Chinese Regime’s Organ Transplant Spokesperson Fired

Restructuring leaves Deputy Minister Huang Jiefu out of a job, weeks after suggesting reform

    PRC Deputy Minister of Health Huang Jiefu is pictured at a World Health Organization meeting in India in July 2006. He recently suggested the Chinese regime needed to move away from using organs from prisoners for transplantation. (Raveendran/AFP/Getty Images)

     On March 12, the State Council of the People’s Republic of China announced that the job of deputy minister of health, currently held by Huang Jiefu, would be eliminated in the latest institutional restructuring plan. Huang’s firing came on the heels of remarks he made on Feb. 25 suggesting that less reliance on executed prisoners would be necessary for reform of the organ transplantation system in China.

    Huang Jiefu was surrounded on March 12 by reporters at the northern gate of the Great Hall of the People. The Guangzhou-based daily New Express quoted him as saying, “As the last Deputy Minister of Health, I think it is fine … I will step down and start over in the Medical and Health Group of the Chinese People’s Political Consultative Conference (CPPCC) and continue to support reform.”

    Analyst Zhang Tianliang told The Epoch Times, “It is not uncommon for high-level officials relieved from their posts to go to the NPC or CPPCC for up to 5 years before full retirement.” 

    As deputy minister of health since 2001, Huang Jiefu has been the public face for the organ transplant system in China. 

    As such, Huang has been the regime’s point man for dealing with the discovery that China’s hospitals were engaged in systematic crimes against humanity. In March 2006, the outside world learned the organ transplantation system was supplied with organs harvested from prisoners of conscience—predominantly Falun Gong practitioners. 

    Huang has spoken at times about reform of the system, but he has never had the power to change it. He had no authority over military hospitals, which, according to investigators, account for the majority of organ harvesting cases. 

    In their book-length investigative report “Bloody Harvest,” David Kilgour and David Matas say that 41,000 transplantations took place between 2000 and 2005 for which Falun Gong practitioners were the most likely organ source. They believe organ harvesting in China continues to this day, with almost all of the 10,000 organs transplanted each year coming from prisoners.

    In July 1999 then-regime head Jiang Zemin launched a campaign to eradicate the Falun Gong spiritual practice, in part out of fear of the popularity of its traditional moral teachings with the Chinese people.

    Awareness of the atrocity of organ harvesting in China—both internationally and in China itself—has grown in the last few years. With the forced retirement of Huang Jiefu, the Chinese Internet has been alive with theories about the possible connections between Huang’s views on organ harvesting and his being sacked.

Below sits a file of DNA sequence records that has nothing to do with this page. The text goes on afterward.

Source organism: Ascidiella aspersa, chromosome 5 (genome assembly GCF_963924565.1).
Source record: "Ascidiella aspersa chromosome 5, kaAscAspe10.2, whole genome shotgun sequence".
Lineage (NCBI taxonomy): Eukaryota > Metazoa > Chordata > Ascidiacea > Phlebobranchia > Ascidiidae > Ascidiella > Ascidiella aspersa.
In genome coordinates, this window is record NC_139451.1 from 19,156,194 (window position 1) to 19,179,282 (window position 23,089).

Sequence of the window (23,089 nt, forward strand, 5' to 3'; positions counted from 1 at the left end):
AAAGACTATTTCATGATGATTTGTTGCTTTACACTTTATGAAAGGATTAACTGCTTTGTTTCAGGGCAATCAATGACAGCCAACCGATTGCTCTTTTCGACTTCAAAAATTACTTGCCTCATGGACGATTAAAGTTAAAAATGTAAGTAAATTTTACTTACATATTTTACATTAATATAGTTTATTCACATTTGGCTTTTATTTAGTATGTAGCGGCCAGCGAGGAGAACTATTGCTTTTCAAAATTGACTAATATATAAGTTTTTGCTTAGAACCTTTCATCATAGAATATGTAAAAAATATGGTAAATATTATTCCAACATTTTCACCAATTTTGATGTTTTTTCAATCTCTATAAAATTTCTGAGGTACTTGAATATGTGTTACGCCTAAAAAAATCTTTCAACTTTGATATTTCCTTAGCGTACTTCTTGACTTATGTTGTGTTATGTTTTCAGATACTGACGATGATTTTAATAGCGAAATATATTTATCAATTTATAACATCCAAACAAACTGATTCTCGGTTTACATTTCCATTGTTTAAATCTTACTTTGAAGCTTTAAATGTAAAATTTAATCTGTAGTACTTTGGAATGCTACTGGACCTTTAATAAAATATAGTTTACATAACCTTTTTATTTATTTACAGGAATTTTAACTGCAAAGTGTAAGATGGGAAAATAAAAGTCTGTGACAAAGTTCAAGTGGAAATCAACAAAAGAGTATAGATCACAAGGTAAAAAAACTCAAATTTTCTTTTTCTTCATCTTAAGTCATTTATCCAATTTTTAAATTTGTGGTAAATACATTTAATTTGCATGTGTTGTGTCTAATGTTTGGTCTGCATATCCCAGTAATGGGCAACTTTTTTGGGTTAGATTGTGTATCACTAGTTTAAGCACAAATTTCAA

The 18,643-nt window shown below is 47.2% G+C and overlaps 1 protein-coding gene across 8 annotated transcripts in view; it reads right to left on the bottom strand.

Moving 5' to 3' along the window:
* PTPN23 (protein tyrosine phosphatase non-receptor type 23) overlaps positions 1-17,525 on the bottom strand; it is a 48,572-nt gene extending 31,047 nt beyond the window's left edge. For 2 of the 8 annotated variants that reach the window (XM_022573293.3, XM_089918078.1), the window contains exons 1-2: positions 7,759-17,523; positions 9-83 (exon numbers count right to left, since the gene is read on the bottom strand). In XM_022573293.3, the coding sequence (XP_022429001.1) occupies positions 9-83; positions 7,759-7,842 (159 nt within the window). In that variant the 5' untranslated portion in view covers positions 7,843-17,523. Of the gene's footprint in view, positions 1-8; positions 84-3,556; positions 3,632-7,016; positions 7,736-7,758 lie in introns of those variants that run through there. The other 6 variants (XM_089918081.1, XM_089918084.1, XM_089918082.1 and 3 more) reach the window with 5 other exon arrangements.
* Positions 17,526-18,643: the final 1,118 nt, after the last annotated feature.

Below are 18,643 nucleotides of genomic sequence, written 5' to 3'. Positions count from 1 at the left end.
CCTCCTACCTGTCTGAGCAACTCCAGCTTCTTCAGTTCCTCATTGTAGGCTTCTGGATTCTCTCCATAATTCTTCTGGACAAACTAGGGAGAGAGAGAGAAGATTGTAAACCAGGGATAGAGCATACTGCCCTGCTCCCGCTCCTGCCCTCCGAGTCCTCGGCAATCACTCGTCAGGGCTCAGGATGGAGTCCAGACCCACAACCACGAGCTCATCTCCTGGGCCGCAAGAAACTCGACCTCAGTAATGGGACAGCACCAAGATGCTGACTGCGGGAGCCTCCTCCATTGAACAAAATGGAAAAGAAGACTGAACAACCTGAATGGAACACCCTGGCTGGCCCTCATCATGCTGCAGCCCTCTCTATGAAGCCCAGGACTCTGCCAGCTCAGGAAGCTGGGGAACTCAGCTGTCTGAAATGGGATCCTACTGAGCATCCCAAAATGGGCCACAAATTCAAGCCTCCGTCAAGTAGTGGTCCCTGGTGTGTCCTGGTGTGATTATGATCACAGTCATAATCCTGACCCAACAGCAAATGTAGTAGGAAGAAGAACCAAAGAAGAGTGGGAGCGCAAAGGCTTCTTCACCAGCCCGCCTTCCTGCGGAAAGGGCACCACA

Questions Raised

    On March 5, at the opening of the NPC, a netizen with the domain name “Forbidden Fairness and Justice” posted a microblog on Sina Weibo (similar to Twitter) with screen shots of three contradictory news reports released by the Ministry of Health regarding “organ harvesting of executed prisoners.” Forbidden Fairness’s post, since deleted by regime censors, caused a sensation.

    “When I tried to put the facts of the different news reports [about organ harvesting] together, I realized that I didn’t have the wisdom or information necessary to follow their logic,” wrote Forbidden Fairness. 

    The first report cited by Forbidden Fairness denied that transplanted organs were taken at will from executed prisoners. 

    The East Day website reported Mao Qun’an, spokesperson of the Ministry of Public Health, as saying on April 11, 2006, “The claim that transplanted organs in China come from executed prisoners is a hoax.” 

    The headline of the second news report was, “Ministry of Health: the major source of organs comes from executed prisoners,” which was reported by Beijing Times on March 7, 2012.

    The third news report was published on on March 5, 2013, the opening day of the NPC, and was titled “Ministry of Health: In two years, the source of transplanted organs will not rely on executed prisoners.” 

    On Feb. 25, Huang Jiefu had admitted that China was the only country in the world systematically using organs from executed prisoners. In tears, Huang declared that “Chinese organ transplant doctors can finally show off their skills on the international stage” with the establishment of the National Human Organ Donation Management Center, according to the state-run Beijing Youth Daily. 

    The Center’s purpose is to establish cooperation in the distribution of organs to transplant hospitals in China. With strong cultural prohibitions on organ donation on China resulting in a very small pool of voluntarily donated organs, it is not clear that such a center will do anything to wean the regime off its reliance on organs harvested from prisoners, contrary to the hopes expressed by Huang Jiefu.

     Translation and research by Ariel Tian. Written in English by Barbara Gay.

    Read the original Chinese article.